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This work is licensed under a Creative Commons License.
In the name of International Aid Printable Version PRINTABLE VERSION
by Harini Dias Bandaranayake, Sri Lanka Sep 12, 2007
Human Rights   Opinions

  

Having been a part of an international organization for humanitarian relief work, I have come to mature in my thinking of the world’s ways, views and sadly, have also come to feel somewhat jaded about the modus operandi of the monster mechanism of relief aid. Embroiled in a labyrinthine maze of bureaucracy and international hierarchy, the reality of processes and procedures that engulf all goodwill and good intention is a hard lump to swallow.

Sri Lanka, since its own foolish making of a civil war, and more recently, since the tsunami disaster, has found itself to be the perfect fodder to be chewed up alive and spat out by the devouring machination working to destroy a nation under the guise of humanitarian aid. A nation, already tottering in the aftermath of repeated blows hurled by the international community. And nearly twenty-five years since the conflict and three since the tsunami, the monster only grows stronger.

No doubt there are many organizations and government donors with noble intentions in participation in relief aid, and we cannot wish it away as long as nature has its terrifying ways and as long as communities don’t learn to get along with each other, but it cannot be taken for granted an equal number if not more of the organizations that have made Sri Lanka’s misery a lucrative business. I say lucrative because they have created an entire science in the dispatch of relief to the devastated and have cropped up opportunities for the like of university interns, no less, from the West with no experience and with even less skill to occupy positions of power and responsibility. Decisions taken by these so-called ‘experts’ may go on to have a generational impact on communities affected by the various disasters within the country.

It is also lucrative because of the free flow of aid money that is repatriated to the donor countries in the form of overheads and salaries for expertise lent from donor countries themselves, in many cases, insisted upon by the donor agencies. There are many justifications stated for this of course – to ensure transparency, to insure against the corruption rampant in developing nations and to assure qualitative and skilled project development and implementation. However, this reasoning, some cases have revealed, are only a crutch to expand the business of relief aid, to create employment and to set an inflated price for development services – synonymous with profit one could argue.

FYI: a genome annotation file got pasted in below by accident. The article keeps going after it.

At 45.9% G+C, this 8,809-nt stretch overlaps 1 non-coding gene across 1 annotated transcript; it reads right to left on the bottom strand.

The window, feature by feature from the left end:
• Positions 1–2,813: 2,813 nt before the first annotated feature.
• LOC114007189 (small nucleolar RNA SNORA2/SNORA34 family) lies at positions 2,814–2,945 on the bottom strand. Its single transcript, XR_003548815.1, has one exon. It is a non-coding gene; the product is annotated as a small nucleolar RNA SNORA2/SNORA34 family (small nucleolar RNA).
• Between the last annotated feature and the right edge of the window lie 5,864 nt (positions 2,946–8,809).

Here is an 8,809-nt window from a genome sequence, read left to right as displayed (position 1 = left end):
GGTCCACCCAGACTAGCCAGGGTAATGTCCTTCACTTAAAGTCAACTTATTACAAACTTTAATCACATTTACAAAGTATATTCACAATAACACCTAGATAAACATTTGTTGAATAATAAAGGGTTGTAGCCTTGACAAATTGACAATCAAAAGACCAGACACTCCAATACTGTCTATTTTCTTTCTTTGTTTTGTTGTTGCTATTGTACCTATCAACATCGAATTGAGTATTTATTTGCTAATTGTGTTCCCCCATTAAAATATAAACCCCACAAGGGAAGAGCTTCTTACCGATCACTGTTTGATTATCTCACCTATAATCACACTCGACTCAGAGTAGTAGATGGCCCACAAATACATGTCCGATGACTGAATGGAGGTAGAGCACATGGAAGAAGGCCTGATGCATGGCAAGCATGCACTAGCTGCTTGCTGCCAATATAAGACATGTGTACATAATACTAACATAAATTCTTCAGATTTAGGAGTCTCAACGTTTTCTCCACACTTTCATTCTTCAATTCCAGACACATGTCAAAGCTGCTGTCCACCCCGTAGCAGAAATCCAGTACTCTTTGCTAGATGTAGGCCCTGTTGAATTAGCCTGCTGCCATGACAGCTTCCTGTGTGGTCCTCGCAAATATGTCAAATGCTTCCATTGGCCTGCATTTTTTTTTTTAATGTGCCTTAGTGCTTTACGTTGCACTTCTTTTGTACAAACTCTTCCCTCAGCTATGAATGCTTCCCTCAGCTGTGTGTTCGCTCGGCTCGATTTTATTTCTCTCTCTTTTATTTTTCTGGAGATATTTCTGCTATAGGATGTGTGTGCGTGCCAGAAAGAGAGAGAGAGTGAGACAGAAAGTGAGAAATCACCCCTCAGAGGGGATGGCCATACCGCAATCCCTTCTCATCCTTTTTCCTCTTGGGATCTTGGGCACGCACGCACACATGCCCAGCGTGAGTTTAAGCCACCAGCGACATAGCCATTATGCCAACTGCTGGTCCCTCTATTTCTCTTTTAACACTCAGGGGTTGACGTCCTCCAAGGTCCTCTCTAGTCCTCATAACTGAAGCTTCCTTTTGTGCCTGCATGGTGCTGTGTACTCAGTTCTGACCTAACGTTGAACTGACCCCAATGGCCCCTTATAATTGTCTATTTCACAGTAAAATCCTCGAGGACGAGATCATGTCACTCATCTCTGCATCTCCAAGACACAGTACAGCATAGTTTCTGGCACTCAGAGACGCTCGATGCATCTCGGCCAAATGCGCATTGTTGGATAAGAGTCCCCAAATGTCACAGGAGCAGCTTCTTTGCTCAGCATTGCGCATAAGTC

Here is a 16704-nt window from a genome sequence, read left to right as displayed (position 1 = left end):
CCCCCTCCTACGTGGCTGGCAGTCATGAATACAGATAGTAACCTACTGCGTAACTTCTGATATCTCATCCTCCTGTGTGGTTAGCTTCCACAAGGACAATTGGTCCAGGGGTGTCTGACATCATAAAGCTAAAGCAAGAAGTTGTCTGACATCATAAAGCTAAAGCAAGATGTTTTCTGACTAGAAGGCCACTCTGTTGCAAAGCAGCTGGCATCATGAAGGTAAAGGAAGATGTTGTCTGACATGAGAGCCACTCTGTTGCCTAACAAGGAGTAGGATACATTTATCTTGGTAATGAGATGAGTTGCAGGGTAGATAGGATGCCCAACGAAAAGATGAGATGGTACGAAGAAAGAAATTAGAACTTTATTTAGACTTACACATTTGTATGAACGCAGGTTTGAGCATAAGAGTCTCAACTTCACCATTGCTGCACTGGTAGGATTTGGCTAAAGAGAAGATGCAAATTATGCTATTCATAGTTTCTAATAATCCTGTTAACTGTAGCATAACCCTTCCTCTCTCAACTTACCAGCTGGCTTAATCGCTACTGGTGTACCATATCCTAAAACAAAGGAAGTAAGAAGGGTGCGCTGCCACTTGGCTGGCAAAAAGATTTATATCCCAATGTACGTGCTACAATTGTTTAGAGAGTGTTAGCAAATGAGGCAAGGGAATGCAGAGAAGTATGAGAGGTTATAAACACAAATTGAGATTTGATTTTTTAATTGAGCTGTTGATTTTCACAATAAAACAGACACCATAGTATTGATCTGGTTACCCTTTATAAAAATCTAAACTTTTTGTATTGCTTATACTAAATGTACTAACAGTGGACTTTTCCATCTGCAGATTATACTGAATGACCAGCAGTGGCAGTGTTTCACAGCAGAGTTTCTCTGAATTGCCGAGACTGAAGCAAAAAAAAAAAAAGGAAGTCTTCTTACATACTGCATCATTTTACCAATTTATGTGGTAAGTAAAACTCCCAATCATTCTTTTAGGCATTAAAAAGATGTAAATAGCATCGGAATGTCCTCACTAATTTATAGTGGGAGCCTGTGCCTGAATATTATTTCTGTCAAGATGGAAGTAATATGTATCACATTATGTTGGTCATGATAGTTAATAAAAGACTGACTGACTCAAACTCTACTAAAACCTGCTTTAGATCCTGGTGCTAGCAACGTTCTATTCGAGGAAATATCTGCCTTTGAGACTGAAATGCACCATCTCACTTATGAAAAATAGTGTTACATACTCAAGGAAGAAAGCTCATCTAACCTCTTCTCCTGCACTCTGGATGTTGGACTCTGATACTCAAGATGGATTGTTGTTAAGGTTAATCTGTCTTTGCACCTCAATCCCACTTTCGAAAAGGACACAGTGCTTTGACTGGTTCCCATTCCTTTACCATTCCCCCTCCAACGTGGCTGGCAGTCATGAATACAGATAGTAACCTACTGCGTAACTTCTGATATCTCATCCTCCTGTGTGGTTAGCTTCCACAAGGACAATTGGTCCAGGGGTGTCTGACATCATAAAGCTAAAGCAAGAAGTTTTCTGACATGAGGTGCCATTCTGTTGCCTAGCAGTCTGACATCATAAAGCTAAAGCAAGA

So what is the proactive way around this to ensure the monster stays domesticated and civilized? Local governments could start cleaning up their act and realize that while the relief aid business flourishes and everyone has a cut in the profits, dare I add including local politicians, it is in the long run bad for the business of home politics when disgruntled communities take to the streets. Heaven forbid this should be timed around election season. As staid as this argument may be, it is also for the benefit of the country to build its local resource base and to identify local capacities that could be dispatched in the event of a disaster in the future. This requires great reserves of political will, both at the administrative level as well as at each organization. Essentially then, pride in one’s own is an efficient deterrent against that part of the humanitarian core that may steal itself into an already wounded nation and fester it with fresh wounds of disunity, discrimination, political upheaval and the embezzlement of funds raised in the name of the suffering. In these ways it is hoped that developing nations like Sri Lanka could learn to help themselves, and foster the virtues of discernment and circumspection, that could ultimately save a nation’s self respect and its unity.





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Harini Dias Bandaranayake


Harini Dias Bandaranayake is a social/relief worker and coordinates capacity building for the youth in South Asia to work towards regional peace building and conflict resolution and to advocate and address the various social, political, economic and environmental issues homogenous to South Asia.
Comments


Hello
Udara Soysa | Dec 4th, 2007
I really like this article. I saw your article also published in another website. Thanks for sharing!



thanks
Udara Soysa | Dec 4th, 2007
I really like this article. I saw your article also published in another website. Thanks for sharing!

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